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One group's objection should not obliterate an inoffensive work of art

One group's objection should not obliterate an inoffensive work of art
The Los Angeles Unified School District has agreed to remove a mural in Koreatown that some say evokes the imperial Japanese battle flag. (Los Angeles Times)

To the editor: After a local group complained that a mural at a Koreatown public school was unacceptably offensive because it evoked the battle flag of imperial Japanese forces, the Los Angeles Unified School District agreed to remove the work of art. Now, the artist is stunned — with good reason!

All art is an expression of an artist’s experience, feelings, intent and impressions. It starts a conversation with the viewer who brings to it her or his own expressions, feelings, intent and impressions. There will be many reactions, many conversations, many opinions. It’s what makes art so vibrant, so valuable.

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One group cannot invalidate the art. It halts the conversation for everybody and mutes the artist. Yes, sometimes those who experience the art are disturbed, but whitewashing it will not solve this dilemma. This artist did not willfully convey a message of division and hurt. His intent was to honor a person and a time in history. The art piece needs to be viewed as the tribute it was meant to be.

While I recognize that unwelcome associations might be evoked by an image, these associations do not render an art piece a candidate for obliteration. They can, however, open a door to new information and understanding.

Karen Scott Browdy, Fillmore

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To the editor: The comparison by school administrator Roberto Martinez of artist Beau Stanton’s mural to Confederate statues is disturbing.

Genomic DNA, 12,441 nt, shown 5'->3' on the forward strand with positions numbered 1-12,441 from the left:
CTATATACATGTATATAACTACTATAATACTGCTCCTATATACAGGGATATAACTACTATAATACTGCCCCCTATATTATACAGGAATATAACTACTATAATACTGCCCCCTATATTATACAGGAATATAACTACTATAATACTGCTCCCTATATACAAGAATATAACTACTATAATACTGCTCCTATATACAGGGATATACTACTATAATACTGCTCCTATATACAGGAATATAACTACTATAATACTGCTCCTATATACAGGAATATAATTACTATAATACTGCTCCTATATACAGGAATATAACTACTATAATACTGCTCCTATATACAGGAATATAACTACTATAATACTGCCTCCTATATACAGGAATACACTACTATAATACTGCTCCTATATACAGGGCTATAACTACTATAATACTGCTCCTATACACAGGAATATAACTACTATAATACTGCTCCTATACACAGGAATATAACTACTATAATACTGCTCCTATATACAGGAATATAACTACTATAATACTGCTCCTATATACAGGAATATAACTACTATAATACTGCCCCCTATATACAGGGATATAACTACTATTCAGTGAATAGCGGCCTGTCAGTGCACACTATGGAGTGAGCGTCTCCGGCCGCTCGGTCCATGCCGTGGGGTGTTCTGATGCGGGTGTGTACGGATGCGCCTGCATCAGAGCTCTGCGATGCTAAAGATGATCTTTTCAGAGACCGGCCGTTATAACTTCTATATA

Confederate statues intentionally commemorate a culture that supported slavery and segregation. They remind people that the prejudices behind them still exist and are ingrained in local governments that should protect and represent all citizens.

Stanton’s mural only unintentionally resembles an offensive symbol. Martinez implies that those who find “beauty” in a Confederate statue have made an an aesthetic choice, and that the feelings about those statues are as arbitrary as those evoked by art.

If there’s going to be a rational discussion about the mural, those having it need a basic understanding of art, history and censorship.

Maureen Milliken, Belgrade Lakes, Maine

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To the editor: I’m a writer who teaches in the L.A. Unified School District.

Decades ago, riding a bus in the South of France, the man seated beside me, to whom I confided my literary ambitions, wrote down something for me that Jean Cocteau had told him: “Art should disturb. Astonish me.”

Now, in the controversy over the Stanton mural, an administrator has offered a more placid definition: “Art is intended to celebrate the human spirit, not to offend the community.” The mural will be erased.

But it’s not the art, it’s the neighborhood. Some residents are offended by the mural, which they say recalls something horrific in their past. The question is, will we have a neighborhood-by-neighborhood definition of art, driven by an ever-shifting critical mass of shared ethnic and cultural experiences?

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I could never in good conscience teach such an idea to my students.

Mitch Paradise, Los Angeles

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To the editor: The mural in question is a typical example of “psychedelic” art. Peter Max was one of the most notable artists who used these kinds of colorful sun rays in many paintings.

Can we really ban an entire genre of art simply because one of its elements is somewhat similar to a politically offensive flag? Can I, as a Jew, ask that any piece of art that shows a yellow star be banned?

Shouldn’t there be some sort of connection between the intent of the artist and the reason that people are taking offense to the art?

David Del Bourgo, Woodland Hills

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To the editor: Has no one suggested repainting just the background? Seems like the obvious win-win solution.

Larry Dick, Huntington Beach

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